"Everyone’s gone to the movies, now we’re alone at last.”
Is it possible that Steely Dan lyric from 1975’s “Katy Lied” may soon seem as outdated as “Weird” Al Yankovic’s ode to “UHF”? A Reuters poll released before the Academy Awards broadcast last Sunday found that two-thirds of Americans had yet to see any of the movies nominated for Best Picture. Yet “Gravity,” “Captain Phillips,” “American Hustle,” and “The Wolf of Wall Street” managed to rack up at least $100 million at the box office (and “Gravity” more than twice that).
And Hollywood did enjoy an unprecedented year at the domestic box office surpassing $11 billion. The previous record, set in 2012, was $10.8 billion. So; happy ending, right? Not so fast. That record box office is more a result of ticket prices than attendance. The average cost of a movie ticket last year reached an all-time high, while ticket sales, reports The Los Angeles Times, have been sliding since 2002.
When asked how often they go to a theatre to see a movie, the highest percentage (43 percent) of Affluent respondents surveyed by Spectrem’s Millionaire Corner said they only go a few times a year. Just 17 percent said they go once a month, while 22 percent said, “Rarely, if ever.”
One-fourth of respondents consider a night out at the movies to be too expensive, but a near-equal percentage (22 percent) said they don’t like the theatre experience. Eighteen percent said they prefer to wait until a film was released to ancillary markets such as home video.
The youngest and oldest respondents were the least likely to consider going to the movies to be too expensive. Young people have more discretionary income to spend (and the bulk of Hollywood’s output is geared toward them), while seniors can take advantage of discounts on tickets.
But I can relate to gripes against the theatre experience. The late Roger Ebert was right when he succinctly observed that the theatres have lost their charm. Not to date myself (something I did often in high school), but in my formative moviegoing years, an evening at the movies was still an indelible and special experience. My local movie theatre was the Alcyon in Highland Park, Illinois. On this, I will defer to Academy Award-winning screenwriter and fellow former Highland Parker William Goldman, who wrote in his seminal book, Adventures in the Screen Trade”:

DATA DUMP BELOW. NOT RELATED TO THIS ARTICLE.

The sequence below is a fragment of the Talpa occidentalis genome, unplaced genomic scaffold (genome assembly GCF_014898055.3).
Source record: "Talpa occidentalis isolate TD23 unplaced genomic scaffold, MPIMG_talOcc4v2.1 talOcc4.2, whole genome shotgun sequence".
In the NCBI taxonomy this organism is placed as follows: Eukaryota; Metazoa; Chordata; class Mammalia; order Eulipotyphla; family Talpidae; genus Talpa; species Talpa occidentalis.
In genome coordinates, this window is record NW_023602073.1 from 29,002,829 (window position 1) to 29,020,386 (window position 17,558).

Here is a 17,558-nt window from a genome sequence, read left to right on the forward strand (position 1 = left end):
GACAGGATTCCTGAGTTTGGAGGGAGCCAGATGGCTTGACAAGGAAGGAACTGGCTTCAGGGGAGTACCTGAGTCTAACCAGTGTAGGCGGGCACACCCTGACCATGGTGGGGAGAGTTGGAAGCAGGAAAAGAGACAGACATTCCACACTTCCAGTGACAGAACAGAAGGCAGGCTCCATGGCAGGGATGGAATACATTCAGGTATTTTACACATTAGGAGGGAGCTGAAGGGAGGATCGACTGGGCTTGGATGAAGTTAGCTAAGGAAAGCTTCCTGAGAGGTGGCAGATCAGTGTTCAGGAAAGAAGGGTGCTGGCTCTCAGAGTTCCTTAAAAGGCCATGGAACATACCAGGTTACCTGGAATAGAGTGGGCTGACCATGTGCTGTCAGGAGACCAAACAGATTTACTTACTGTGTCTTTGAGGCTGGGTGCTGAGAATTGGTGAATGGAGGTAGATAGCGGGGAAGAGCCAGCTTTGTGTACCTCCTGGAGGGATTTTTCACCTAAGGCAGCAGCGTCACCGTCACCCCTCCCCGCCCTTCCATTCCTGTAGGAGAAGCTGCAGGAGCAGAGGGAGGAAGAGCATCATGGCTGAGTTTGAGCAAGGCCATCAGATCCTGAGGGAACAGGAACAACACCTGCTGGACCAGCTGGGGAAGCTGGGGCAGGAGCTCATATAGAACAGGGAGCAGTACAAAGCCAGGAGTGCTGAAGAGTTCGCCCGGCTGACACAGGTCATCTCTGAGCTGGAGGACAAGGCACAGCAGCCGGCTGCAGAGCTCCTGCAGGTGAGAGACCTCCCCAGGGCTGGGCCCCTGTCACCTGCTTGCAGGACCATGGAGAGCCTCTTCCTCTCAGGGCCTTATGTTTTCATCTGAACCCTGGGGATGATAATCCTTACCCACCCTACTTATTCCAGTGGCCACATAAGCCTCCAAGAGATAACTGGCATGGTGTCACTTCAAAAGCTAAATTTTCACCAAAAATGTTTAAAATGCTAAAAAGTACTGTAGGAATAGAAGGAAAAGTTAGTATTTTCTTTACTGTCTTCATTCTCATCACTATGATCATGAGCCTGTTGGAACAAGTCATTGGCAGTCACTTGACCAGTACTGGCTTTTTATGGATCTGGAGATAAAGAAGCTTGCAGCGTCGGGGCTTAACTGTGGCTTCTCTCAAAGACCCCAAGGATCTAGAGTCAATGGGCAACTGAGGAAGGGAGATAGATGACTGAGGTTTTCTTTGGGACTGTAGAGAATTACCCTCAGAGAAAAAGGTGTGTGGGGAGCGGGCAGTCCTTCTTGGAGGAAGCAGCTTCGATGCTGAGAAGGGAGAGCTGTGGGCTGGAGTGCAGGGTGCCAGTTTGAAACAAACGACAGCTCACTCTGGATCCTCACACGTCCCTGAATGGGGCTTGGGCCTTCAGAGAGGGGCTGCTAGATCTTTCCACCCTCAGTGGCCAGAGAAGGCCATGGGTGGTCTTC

"Because of my Hollywood work, I have seen films on three continents and in at least twice that many foreign countries. But for me, still, always, it is the Alcyon.... Certainly not a great movie theatre. Probably not even a very good one. But the Alcyon stands alone in memory because it stood alone on Central Avenue, even then an aging monopoly; if you wanted to go to the movies in Highland Park, Illinois, in the 1930's, it was the Alcyon-or it was no movie at all. And the thought of no movie at all was just too painful. Even when I was six and seven and eight, I was hooked. I suppose I still am, but the stuff I see today often vanishes, while the Alcyon remains."
I take issue with “not a great movie theatre.” It was, to me, a palace; perhaps a bit faded in the 1960s when I was growing up, but a glorious single-screen palace nonetheless. And at the Alcyon, or the neighboring Glencoe Theatre or the Deerpath in Lake Forest, both of which are now long gone, moviegoers got the full monty: A cartoon or comedy short subject, perhaps a newsreel, and coming atractions (“Coming to this theatre! For 7 big days!”). There were kid-friendly Saturday matinees distinct from the evening program (“McHale’s Navy Joins the Air Force”)
I fear I’m trending toward fogie-ville in pointing out the blatant contrast in today’s multiplex moviegoing experience. Norma Desmond, in “Sunset Bouelvard” was prescient: Today, it literally is the pictures, or screens, that got small. And moviegoers must endure marathons of commercials and coming attractions (and I love a good trailer; I just don’t like 15 in a row), not to mention the texters, talkers and smartphone Internet browsers
Whither the movie theatre? Certainly the drive-in movie theatre is on the endangered species list, thanks to the prohibitively expensive prospect of having to convert to digital projection. More than four-in-ten Affluent respondents surveyed by Millionaire Corner said they prefer to watch movies on cable TV. Twenty-one percent said they preferred their own home theatre, while 17 percent opt for streaming and downloads. Here, age is absolutely a factor. Half of respondents under 40 said they prefer the convenience of streaming and downloads.
But even under the least optimal conditions, there is still an indelible mystique about going to a movie theatre that watching at home (or on your smartphone) can’t hope to replicate. “What’s a bigger mystery box than a movie theatre?” asked director J.J. Abrams. “You go to the theatre, you’re just so excited to see anything—the moment the lights go down is often the best part.”